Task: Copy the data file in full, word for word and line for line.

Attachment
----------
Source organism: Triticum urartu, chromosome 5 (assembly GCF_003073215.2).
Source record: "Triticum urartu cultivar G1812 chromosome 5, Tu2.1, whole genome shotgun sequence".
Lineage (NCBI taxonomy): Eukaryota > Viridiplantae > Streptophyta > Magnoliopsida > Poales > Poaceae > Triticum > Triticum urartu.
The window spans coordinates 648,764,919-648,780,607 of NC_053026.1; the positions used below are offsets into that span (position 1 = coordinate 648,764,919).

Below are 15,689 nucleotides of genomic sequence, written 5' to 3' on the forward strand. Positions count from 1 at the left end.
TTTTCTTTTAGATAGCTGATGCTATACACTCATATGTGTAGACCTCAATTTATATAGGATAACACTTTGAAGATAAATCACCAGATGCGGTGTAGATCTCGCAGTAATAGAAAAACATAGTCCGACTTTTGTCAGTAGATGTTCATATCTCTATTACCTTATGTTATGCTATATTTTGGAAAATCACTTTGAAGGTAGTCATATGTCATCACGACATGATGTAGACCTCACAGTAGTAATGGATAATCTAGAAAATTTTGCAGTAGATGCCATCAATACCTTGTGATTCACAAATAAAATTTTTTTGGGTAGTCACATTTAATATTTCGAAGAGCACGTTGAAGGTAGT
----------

Source organism: Triticum urartu, chromosome 5 (assembly GCF_003073215.2).
Source record: "Triticum urartu cultivar G1812 chromosome 5, Tu2.1, whole genome shotgun sequence".
Lineage (NCBI taxonomy): Eukaryota > Viridiplantae > Streptophyta > Magnoliopsida > Poales > Poaceae > Triticum > Triticum urartu.
The window spans coordinates 648,764,919-648,780,607 of NC_053026.1; the positions used below are offsets into that span (position 1 = coordinate 648,764,919).

Below are 15,689 nucleotides of genomic sequence, written 5' to 3' on the forward strand. Positions count from 1 at the left end.
TTTTCTTTTAGATAGCTGATGCTATACACTCATATGTGTAGACCTCAATTTATATAGGATAACACTTTGAAGATAAATCACCAGATGCGGTGTAGATCTCGCAGTAATAGAAAAACATAGTCCGACTTTTGTCAGTAGATGTTCATATCTCTATTACCTTATGTTATGCTATATTTTGGAAAATCACTTTGAAGGTAGTCATATGTCATCACGACATGATGTAGACCTCACAGTAGTAATGGATAATCTAGAAAATTTTGCAGTAGATGCCATCAATACCTTGTGATTCACAAATAAAATTTTTTTGGGTAGTCACATTTAATATTTCGAAGAGCACGTTGAAGGTAGT